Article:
Most gardeners are aware of the therapeutic benefits of their favorite hobby, and these benefits should be available to everyone. Some gardens make it impossible for everyone to enjoy because of the way they are set up. Making your indoor garden more accessible to your friends and family who use wheelchairs or walkers can allow everyone to get into the spirit of gardening.

Floors & Aisles

A solid, even surface is a must-have when it comes to designing wheelchair-accessible gardens. Individuals who use wheelchairs will find it much easier to get where they are going if their walker or wheelchair is able to move without issue. The addition of cement or flat, rubber mats can help prevent slippage in the garden, as wet floors can be hazardous for everyone. Your aisles should be spaced about 3-ft. apart to allow for turning around and backing up in a wheelchair.

Grow Spaces

The next step is making sure your garden tables or raised beds are all about 2-ft. high, as is the rest of your workspace. The distance to the center of the raised bed or growing area should not be longer than 2 ft. away from the seated grower, which enables them to reach all of their plants. This area can be expanded to 4 or 5 ft. if there is a pathway all the way around the bed or the containers so all areas can be reached from either side. Don’t forget to create spaces that have adequate leg room, which allows a wheelchair to be tucked under the raised beds. Be creative in finding ways to make your garden more accessible. For instance, you may also want to consider alternatives to raised beds, such as vertical wall gardens.

Specialty Tools

It may be necessary to purchase specialty tools that will help you get the most use out of the garden. For some, this might mean ditching hoses or heavy watering cans and going with an automatic irrigation system. You might already be familiar with those specialty reaching tools that are sold in mobility stores. Fortunately, there are similar tools on the market that are specifically intended for the garden. For example, there are cut-and-hold tools that make it possible to deadhead and prune more easily. You can be creative in this arena as well. For instance, a BBQ fork makes a great weed puller since it has a longer handle than traditional weed pullers sold through garden centers.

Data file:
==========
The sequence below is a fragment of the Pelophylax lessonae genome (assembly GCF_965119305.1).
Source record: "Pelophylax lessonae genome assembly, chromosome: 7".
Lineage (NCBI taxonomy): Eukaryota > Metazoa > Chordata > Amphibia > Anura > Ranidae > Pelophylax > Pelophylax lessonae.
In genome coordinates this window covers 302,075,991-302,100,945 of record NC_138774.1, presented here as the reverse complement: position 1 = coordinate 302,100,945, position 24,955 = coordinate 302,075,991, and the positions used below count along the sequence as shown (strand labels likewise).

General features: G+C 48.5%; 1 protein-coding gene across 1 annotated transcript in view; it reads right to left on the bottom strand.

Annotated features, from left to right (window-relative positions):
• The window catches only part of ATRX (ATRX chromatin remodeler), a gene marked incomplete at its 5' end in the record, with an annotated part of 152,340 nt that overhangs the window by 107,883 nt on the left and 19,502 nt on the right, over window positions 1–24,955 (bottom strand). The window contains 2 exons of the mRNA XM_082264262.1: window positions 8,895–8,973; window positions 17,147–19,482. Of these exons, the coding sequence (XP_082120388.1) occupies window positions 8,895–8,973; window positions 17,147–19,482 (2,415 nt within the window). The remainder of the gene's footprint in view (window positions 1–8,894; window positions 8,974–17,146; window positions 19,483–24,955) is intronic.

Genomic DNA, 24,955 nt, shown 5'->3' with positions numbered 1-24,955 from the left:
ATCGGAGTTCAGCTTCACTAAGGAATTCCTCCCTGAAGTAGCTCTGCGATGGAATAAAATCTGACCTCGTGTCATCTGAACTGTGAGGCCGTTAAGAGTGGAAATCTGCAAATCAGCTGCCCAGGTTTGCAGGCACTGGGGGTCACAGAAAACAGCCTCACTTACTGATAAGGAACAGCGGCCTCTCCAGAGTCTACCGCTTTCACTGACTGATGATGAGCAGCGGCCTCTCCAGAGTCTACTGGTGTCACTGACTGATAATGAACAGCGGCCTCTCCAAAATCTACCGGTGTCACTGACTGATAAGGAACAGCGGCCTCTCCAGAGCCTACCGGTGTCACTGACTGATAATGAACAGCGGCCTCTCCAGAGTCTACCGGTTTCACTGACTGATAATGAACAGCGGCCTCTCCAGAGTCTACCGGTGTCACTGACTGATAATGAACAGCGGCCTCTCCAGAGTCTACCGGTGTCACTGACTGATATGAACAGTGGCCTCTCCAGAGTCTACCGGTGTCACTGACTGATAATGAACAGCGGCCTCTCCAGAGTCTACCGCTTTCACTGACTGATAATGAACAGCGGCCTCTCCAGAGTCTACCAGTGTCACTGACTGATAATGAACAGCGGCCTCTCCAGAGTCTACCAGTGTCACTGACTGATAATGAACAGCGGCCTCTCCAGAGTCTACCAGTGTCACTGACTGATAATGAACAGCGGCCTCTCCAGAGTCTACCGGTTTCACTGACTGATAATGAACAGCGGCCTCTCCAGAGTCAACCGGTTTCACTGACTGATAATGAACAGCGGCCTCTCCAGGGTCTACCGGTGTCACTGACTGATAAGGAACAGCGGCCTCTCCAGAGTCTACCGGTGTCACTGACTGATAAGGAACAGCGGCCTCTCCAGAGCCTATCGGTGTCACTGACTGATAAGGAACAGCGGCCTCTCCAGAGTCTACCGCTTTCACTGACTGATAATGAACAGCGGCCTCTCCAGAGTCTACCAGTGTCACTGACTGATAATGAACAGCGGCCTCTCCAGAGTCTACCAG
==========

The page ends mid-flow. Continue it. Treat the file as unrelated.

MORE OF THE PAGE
Lights, Sinks & Storage

Other accessibility factors to keep in mind when designing a more accessible indoor garden involve lighting, sink and storage solutions. You may want to look into either lowering your lighting fixtures or installing pull-down lights. The same is true for your light switches. They will likely have to be lowered, or you can install grow lights that operate with remote controls and timers.

Your sink may also be a good item to look at lowering, as people in wheelchairs may find that water from the sink goes down their arms as they are washing their hands and materials. As for your storage options, you’ll want things like fertilizers or nutrients on the lower shelves, where they can be reached without straining.

Ask for Input

Everyone will have their own preferences when it comes to accessibility options that work best for them. If you are designing a wheelchair-accessible garden space for someone else, talk with them to see what needs changing right away, and what they can live with as is.

If this is going to be a surprise, and you don’t want to spoil it for your friend or loved one, try looking at the garden from their perspective. For instance, if you are looking at making your space more accessible for someone in a wheelchair, sit in a rolling office chair, or borrow a wheelchair to experience it from their perspective as you go about daily gardening rituals. See what you have a hard time doing while still sitting, and think of how you can go about solving these issues for others.

Using the advice above, you can help your friends and family members experience the therapeutic benefits of gardening, or guide your own garden transformation.